Large eddy simulations of continental shallow cumulus convection Article

Zhu, P, Albrecht, B. (2003). Large eddy simulations of continental shallow cumulus convection . JOURNAL OF GEOPHYSICAL RESEARCH-BIOGEOSCIENCES, 108(15), 10.1029/2002jd003119

cited authors

  • Zhu, P; Albrecht, B



  • This paper addresses the basic physics underlying continental fair-weather cumuli (FWC) and issues associated with the evolution of these clouds in response to the changes in external forcings and ambient meteorological conditions. To achieve the main objectives of this study, one FWC case observed from the Atmospheric Radiation Measurement (ARM) project at the southern Great Plains (SGP) site is simulated by a series of large-eddy simulation (LES) experiments. For FWC forced by a strong buoyant convection due to large surface buoyancy fluxes, the mixed layer (ML) is usually associated with a moisture flux divergence in the vertical caused by the moisture discontinuity across the top of the convective boundary layer (CBL). Such a divergence is intimately related to cumulus initiation and development since it transports a large amount of moisture to an area above the mean ML where the forced FWC form and develop. The initiation of continental forced FWC results from thermal penetrations into the stable layer above. An important application of the penetration theory is to predict cumulus initiation. On the basis of the LES data, the authors developed a simple scheme that can be used to diagnose cumulus initiation using the variables that may be provided by large-scale models, such as the Deardorff convective velocity scale, the mean ML height, the surface layer relative humidity, and the strength of the inversion. Unlike active marine shallow cumuli, the FWC focused on in this study are forced cumuli mainly supported by the buoyancy production in the ML. However, the simulations indicate that these clouds can have a significant impact on the turbulence intensity and transport in the CBL. Through sensitivity tests, the authors also studied the influence of the surface sensible and latent heat fluxes, the stratification above the CBL, the moisture difference across the top of the CBL, and the horizontal winds on the development of FWC and cloud radiative properties. Copyright 2003 by the American Geophysical Union.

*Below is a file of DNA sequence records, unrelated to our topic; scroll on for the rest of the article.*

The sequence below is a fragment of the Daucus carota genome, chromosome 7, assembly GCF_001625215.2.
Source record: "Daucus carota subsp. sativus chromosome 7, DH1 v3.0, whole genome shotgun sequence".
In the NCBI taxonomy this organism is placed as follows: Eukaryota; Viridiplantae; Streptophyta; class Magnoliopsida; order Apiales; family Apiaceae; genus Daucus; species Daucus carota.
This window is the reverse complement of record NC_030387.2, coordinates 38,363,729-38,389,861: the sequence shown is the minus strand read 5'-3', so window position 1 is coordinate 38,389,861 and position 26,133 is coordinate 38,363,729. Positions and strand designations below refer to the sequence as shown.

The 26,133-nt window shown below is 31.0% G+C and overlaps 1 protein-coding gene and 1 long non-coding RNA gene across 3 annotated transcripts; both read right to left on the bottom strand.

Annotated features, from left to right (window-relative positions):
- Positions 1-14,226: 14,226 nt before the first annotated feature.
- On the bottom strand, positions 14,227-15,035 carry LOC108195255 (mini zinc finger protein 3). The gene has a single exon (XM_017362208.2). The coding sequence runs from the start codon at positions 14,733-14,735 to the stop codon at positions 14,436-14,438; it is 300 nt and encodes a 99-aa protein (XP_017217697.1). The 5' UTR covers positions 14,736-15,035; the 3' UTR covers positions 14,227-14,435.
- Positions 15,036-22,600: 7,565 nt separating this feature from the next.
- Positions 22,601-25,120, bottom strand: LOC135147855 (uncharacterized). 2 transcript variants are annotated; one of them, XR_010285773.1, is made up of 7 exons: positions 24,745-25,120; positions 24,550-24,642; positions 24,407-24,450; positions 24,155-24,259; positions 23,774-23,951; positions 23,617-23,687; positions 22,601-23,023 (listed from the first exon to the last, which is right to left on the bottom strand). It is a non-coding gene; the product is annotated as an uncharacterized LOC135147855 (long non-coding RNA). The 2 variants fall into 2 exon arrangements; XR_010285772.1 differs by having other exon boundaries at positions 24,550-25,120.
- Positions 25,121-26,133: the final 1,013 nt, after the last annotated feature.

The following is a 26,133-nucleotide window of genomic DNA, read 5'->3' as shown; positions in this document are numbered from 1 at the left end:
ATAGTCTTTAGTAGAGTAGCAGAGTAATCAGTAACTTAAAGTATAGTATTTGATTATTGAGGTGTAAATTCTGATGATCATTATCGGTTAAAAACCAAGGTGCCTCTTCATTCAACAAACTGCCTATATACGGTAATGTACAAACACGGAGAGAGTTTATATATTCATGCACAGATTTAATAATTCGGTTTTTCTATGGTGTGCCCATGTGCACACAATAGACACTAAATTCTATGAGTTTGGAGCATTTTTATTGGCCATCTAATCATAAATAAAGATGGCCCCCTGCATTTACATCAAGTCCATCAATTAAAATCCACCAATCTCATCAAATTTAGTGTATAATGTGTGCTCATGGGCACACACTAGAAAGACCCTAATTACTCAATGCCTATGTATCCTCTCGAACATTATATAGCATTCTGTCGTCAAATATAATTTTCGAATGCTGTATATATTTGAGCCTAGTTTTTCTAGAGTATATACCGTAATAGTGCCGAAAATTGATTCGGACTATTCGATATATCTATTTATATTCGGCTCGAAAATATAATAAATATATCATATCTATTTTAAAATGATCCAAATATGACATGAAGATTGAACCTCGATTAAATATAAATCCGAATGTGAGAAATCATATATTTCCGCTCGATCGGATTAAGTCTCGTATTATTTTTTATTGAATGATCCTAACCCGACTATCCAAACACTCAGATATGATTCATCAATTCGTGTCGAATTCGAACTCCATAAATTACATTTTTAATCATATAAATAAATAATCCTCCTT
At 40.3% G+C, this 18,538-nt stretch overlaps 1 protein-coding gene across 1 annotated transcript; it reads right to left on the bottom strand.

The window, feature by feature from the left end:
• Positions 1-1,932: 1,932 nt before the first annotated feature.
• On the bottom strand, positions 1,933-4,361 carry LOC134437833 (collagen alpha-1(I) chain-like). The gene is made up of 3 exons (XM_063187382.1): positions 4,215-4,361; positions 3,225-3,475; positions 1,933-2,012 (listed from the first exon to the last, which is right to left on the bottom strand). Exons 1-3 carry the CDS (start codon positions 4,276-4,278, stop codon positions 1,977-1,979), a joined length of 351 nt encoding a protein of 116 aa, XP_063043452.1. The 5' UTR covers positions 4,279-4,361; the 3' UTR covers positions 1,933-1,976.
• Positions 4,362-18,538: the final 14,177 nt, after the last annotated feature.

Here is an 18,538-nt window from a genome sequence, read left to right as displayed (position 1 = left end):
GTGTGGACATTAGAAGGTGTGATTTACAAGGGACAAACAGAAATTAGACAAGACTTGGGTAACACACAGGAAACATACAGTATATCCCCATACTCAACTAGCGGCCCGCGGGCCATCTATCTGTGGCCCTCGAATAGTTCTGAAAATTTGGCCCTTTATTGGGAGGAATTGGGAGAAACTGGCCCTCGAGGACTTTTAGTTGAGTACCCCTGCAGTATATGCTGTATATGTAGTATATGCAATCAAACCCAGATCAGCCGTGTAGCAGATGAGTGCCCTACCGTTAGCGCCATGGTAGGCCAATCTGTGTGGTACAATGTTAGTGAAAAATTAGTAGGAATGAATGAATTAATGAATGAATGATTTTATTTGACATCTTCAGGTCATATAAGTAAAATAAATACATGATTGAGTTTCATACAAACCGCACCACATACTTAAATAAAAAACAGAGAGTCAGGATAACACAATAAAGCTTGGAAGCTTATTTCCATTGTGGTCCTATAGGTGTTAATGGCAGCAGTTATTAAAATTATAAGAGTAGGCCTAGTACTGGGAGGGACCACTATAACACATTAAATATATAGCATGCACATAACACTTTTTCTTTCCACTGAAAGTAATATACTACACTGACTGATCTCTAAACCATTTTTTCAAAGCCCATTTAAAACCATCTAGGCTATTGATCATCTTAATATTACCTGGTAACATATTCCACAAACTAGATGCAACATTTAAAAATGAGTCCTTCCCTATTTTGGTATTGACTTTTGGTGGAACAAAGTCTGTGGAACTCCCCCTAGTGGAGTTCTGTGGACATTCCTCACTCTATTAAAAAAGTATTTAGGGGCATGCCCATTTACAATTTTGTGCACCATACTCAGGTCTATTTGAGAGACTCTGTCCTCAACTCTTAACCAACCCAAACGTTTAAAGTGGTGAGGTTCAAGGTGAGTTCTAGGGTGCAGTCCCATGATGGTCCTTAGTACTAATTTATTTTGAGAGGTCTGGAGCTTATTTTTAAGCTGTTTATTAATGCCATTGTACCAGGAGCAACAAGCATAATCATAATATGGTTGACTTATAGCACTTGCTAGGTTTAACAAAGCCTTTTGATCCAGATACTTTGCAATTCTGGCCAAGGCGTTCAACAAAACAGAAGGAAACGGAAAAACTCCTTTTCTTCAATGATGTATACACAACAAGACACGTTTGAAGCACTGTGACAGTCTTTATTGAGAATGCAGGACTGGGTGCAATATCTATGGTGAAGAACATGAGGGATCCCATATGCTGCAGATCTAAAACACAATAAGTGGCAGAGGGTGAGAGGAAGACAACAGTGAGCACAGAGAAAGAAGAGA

publication date

  • August 16, 2003

Digital Object Identifier (DOI)


  • 108


  • 15